Wednesday, November 12, 2008

A quote early in On the Road that really struck me was before Sal had made it out of New York. He is looking at the Hudson River and he says "If you a drop a rose in the Hudson River at its mysterious source in the Adirondacks, think of all the places it journeys by as it goes out to sea forever..." Immediately this struck me as analogous to Sal's journey and it was in my mind for the whole first part of the book. This quote is relevant to Sal's experience for two reasons. First, it emphasizes the importance of each individual stop along his journey. Second, by saying it "goes out to sea forever" it hints that once Sal begins his journey it really never ends.

Each individual place he stops at is important to his journey whether he feels he has a good experience or not. Whether it's a group of college kids picking him up while they talk about their exams, or a seedy looking man offering him a job as a Carny, everything is an experience and changes him in some way. Even just standing in the rain in the middle of nowhere while he curses himself and threatens to give up his quest out west is an experience to be learned from. He has time to reflect on his own thoughts and learn more about himself. He also can appreciate compassion and humanity more when a generous person finally stops to pick him up and rescue him. Like the rose dropped into the river, he slowly gets withered and changed by each place he winds into, and eventually it is hard to see where he originally came from.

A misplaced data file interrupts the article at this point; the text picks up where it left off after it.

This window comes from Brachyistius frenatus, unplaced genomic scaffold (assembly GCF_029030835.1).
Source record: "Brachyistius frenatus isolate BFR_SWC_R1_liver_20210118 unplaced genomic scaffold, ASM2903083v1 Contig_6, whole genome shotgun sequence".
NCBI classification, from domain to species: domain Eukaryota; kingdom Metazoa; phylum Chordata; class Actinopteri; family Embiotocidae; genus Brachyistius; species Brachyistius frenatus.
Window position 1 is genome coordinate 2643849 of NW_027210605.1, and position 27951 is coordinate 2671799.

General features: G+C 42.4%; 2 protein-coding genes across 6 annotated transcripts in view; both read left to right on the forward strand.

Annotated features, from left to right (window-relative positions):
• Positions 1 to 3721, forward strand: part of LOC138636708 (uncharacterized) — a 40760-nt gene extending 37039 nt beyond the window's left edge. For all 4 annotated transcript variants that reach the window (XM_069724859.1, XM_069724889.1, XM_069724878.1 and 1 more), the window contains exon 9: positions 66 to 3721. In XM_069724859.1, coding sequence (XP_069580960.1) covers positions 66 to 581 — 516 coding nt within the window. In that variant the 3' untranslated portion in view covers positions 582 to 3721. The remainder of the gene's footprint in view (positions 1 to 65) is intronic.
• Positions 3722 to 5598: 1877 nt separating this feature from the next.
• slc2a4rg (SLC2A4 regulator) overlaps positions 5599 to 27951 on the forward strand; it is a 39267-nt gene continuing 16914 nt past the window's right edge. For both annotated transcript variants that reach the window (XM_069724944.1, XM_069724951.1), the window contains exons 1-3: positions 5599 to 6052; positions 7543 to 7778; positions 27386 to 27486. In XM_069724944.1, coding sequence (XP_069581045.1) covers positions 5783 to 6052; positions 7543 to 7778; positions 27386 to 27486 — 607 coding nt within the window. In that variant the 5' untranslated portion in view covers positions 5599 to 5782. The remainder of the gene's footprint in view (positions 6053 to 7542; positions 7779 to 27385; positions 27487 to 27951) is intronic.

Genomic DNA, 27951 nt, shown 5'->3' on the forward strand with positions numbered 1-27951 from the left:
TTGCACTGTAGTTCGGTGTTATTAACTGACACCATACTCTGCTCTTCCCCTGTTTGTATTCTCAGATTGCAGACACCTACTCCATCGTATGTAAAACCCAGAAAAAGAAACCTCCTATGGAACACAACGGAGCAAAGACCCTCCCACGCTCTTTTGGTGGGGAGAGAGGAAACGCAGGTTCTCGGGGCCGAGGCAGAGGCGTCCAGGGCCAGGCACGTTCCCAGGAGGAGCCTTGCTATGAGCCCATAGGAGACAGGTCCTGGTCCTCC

Later in the book when his hitchhiking journey out west technically is completed, his traveling never stops. In California he is already making plans to go back to New York, and after that plans to travel once again. In this first half of the book, Sal realizes that his home might actually be on the road. He appears to idolize people like Old Bull Lee because of their many experiences, and Sal desires a similar lifestyle. Sal has left his mysterious source and seems destined to journey outward forever.

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